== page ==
by: JONATHAN HOUSE  - Steve Amen has been host and executive producer of Oregon Field Guide for 24 years, about to start his 25th year.Even without the picture, you'd know it by the sound of the wind, and perhaps a bird call. Oregon Field Guide, the gold standard in TV nature porn, is celebrating the start of its 25th year on the air. The Oregon Public Broadcasting show feels like it has been everywhere, from Crack in the Ground to the snowy tip of Mount Hood.  

So what has changed here since the show began in 1988? 

"People are more aware of the impact on the land, whoever owns it or recreates on it," says Executive Producer and host Steve Amen, 63, who has been there from the start with videographer Todd Sonflieth. 

That includes ranchers and ATV riders too. The show has shown how most damage to ranches occurred in the 1800s, when the Bureau of Land Management was called the Grazing Commission. Amen is proud that his team has done a story on ATV riders who are fixing torn-up trails. 

"One section of our audience would assume no one does anything but walk in the woods, but that's just not what Oregon is all about. You have all these opportunities to enjoy the experience — with some recognition, 'Don't leave a footprint.'"

Amen has always told his staff, from nine to five they are environmental reporters, not environmentalists. 

While every story could have a green angle, Oregon Field Guide usually presents both sides of any controversy, leaving the viewers to make their minds up. 

"Even after five o'clock they're not to beat any drum publicly,” Amen says. “And that's opened a lot of doors for us. People will say 'We don't agree with you, but we'll talk to you.’ " 

And talk they do. They had magnetic logo signs made for the side of their SUVs while out in the field. "People were so friendly, they kept stopping us to talk. We couldn't get any work done! We took them off after a week and a half," Amen says with a shrug.

One thing that has stayed the same is Oregon's urban-rural divide. It's not just economic, it's cultural.

"The folks on the other side of the mountain have a feeling people here don't understand their culture." 

Amen recalls a 1980s Bill Moyers piece on Oregon where someone says to the camera, “I'm sick of people in their 50-by-100 lots telling me what to do with my 1,000 acres."

Memorable stories can come from anywhere, such as: 

• The Wagon Maker: Everett Mezentine, an 87-year-old farmer in Wamic who makes horse-drawn wagons from scratch.

• Ice Diving: Michael Bendixen waited four years for his chance to scuba dive under the ice of Lake of the Woods near Klamath Falls.  

• A natural spring in the Cascades: Amen calls it one of the most beautiful places he has ever been, a pure spring in the forest, not on any map or near a road. The tipster and his friends repeatedly tested Oregon Field Guide, calling the office to see if they would give out other locations they had said they would kept secret. After two years, he trusted them. 

The show never uses music from OPB’s record library, because it can make nature shows seem decorative, or influence feeling too much. It's been a bind, having to capture nature sounds and avoid aircraft noise. But it's good business: there are no royalties to pay. 

Not only is the show a cash cow for Oregon Public Broadcasting (pledgers love it, and other states, like Arizona, try to copy it), but it claims a role in making the identity of Northwesterners.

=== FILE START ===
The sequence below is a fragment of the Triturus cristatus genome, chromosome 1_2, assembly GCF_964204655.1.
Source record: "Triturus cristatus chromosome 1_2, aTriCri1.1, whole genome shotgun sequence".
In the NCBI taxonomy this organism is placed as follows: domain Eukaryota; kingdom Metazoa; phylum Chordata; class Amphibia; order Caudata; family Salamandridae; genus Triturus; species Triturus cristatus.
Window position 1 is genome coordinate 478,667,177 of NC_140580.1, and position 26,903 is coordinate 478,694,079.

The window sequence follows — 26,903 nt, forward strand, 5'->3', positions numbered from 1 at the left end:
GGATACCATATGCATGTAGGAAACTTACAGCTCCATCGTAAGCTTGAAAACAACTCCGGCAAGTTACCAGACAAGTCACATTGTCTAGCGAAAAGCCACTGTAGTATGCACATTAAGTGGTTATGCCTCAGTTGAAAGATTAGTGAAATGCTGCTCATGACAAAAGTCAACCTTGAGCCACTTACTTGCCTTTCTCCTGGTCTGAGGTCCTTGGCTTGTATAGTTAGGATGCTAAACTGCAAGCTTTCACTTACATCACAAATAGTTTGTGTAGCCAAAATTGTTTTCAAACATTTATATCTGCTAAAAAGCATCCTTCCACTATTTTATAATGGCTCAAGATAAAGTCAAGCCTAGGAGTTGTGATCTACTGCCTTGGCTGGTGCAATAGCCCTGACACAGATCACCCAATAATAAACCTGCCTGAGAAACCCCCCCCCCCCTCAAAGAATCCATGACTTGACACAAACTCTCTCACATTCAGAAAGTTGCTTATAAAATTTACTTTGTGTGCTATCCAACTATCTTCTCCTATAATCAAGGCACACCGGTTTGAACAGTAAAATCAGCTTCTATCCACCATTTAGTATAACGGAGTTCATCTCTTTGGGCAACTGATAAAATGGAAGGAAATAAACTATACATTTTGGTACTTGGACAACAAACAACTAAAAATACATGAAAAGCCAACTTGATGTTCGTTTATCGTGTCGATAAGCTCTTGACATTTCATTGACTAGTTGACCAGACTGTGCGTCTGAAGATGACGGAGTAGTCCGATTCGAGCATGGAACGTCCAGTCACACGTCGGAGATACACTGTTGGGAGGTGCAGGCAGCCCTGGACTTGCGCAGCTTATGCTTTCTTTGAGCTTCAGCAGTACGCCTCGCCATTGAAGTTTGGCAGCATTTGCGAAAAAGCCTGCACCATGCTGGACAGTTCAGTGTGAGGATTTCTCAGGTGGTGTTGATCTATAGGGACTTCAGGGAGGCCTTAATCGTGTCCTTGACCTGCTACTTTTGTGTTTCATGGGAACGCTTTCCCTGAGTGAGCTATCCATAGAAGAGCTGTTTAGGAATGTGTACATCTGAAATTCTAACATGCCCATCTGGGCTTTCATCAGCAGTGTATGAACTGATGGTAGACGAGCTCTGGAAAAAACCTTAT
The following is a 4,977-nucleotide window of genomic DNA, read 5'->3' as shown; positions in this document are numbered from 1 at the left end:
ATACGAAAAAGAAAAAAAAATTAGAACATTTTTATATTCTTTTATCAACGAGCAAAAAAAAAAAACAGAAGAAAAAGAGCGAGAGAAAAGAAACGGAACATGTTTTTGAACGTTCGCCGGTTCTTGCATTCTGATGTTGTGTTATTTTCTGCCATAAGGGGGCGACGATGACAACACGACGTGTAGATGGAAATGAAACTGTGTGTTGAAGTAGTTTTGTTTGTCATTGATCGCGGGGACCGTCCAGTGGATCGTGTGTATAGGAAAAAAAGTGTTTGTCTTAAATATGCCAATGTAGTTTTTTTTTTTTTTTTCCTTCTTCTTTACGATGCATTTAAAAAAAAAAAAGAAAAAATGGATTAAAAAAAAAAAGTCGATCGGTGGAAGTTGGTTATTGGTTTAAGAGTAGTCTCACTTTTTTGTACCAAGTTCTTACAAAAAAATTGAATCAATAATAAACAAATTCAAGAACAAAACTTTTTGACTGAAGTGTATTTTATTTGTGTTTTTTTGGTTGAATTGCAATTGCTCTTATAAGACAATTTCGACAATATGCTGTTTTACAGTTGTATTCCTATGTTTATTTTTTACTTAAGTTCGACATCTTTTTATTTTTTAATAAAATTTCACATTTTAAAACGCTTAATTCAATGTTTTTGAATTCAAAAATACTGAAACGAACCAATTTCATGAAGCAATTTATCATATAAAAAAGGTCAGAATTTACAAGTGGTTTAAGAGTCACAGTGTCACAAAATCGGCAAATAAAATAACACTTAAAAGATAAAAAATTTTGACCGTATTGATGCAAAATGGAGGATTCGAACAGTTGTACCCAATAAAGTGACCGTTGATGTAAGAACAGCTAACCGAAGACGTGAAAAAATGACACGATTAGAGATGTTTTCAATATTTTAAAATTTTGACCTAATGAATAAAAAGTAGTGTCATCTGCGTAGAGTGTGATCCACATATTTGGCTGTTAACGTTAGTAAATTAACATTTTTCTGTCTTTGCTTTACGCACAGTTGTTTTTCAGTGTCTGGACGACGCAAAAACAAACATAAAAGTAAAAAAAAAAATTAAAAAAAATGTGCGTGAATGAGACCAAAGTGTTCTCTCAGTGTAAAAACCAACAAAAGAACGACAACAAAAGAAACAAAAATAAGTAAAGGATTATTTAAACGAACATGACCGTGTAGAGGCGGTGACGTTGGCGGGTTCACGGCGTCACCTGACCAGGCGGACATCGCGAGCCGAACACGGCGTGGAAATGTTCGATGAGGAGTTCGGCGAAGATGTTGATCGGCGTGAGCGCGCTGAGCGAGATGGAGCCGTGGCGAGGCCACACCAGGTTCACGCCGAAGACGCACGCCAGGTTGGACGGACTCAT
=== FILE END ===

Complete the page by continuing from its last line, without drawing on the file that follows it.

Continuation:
"We strike to the heart of what is the Northwest," producer Ed Jahn said at a recent celebration at the World Forestry Center. "People here have such an identity, and we nail it for them. Maybe they've been slogging away in the office all week, but then they see the show and say 'That's why I live here! When I get around to it, that's where I'll go next.’ " 

Jahn calls the ice caves story that will kick off the 25th season a once-in-a-lifetime story. He compares them to the Mt Rainier ice caves, which were a No. 1 attraction for Seattleites from the 1930s to 1950s but are now gone. 

Categorized as a news program, the show doesn't need costly permits from state agencies, but wilderness rules apply to everyone. Stories are often a producer and a shooter backpacking in with all the gear. The producer carries tripods and helps with sound. The cameraman (it's a dude-heavy team) races behind for panoramic shots and to the top of hills to capture others' glorious ascents. 

The show embraces new equipment. The show has a particular beneficiary, a retiree who buys them toys, such as an expensive six-prop "drone" with which to shoot aerial video. 

"For a dinosaur like me (the Internet) was a bit scary at first, but OPB has embraced new media unlike few stations out there,” Amen says. “Facebook has become a friend for us, and OPB Radio, they're tweeting, blogging and blipping..."

The coming 4K or Super High Definition video makes nature photography look fantastic. Is it coming to Oregon Field Guide?

"I know that won't be me," Amen says. "Let's face it, (normal) high def's not kind to me.”

While putting together the retrospective show, he says, “I just watched myself age 25 years. I want to say, throw a filter on that!"

 "This show has succeeded for a number of reasons, but the main one is Oregonians love Oregon. They can't get enough of it."

OPB will broadcast a special one-hour retrospective on Oregon Field Guide’s first 24 years on Thursday, Oct. 3, from 8 p.m. to 9 p.m., and then kick off its 25th season with a special show about ice caves on Mount Hood, to be aired Thursday, Oct. 10, from 8:30 p.m. to 9 p.m.

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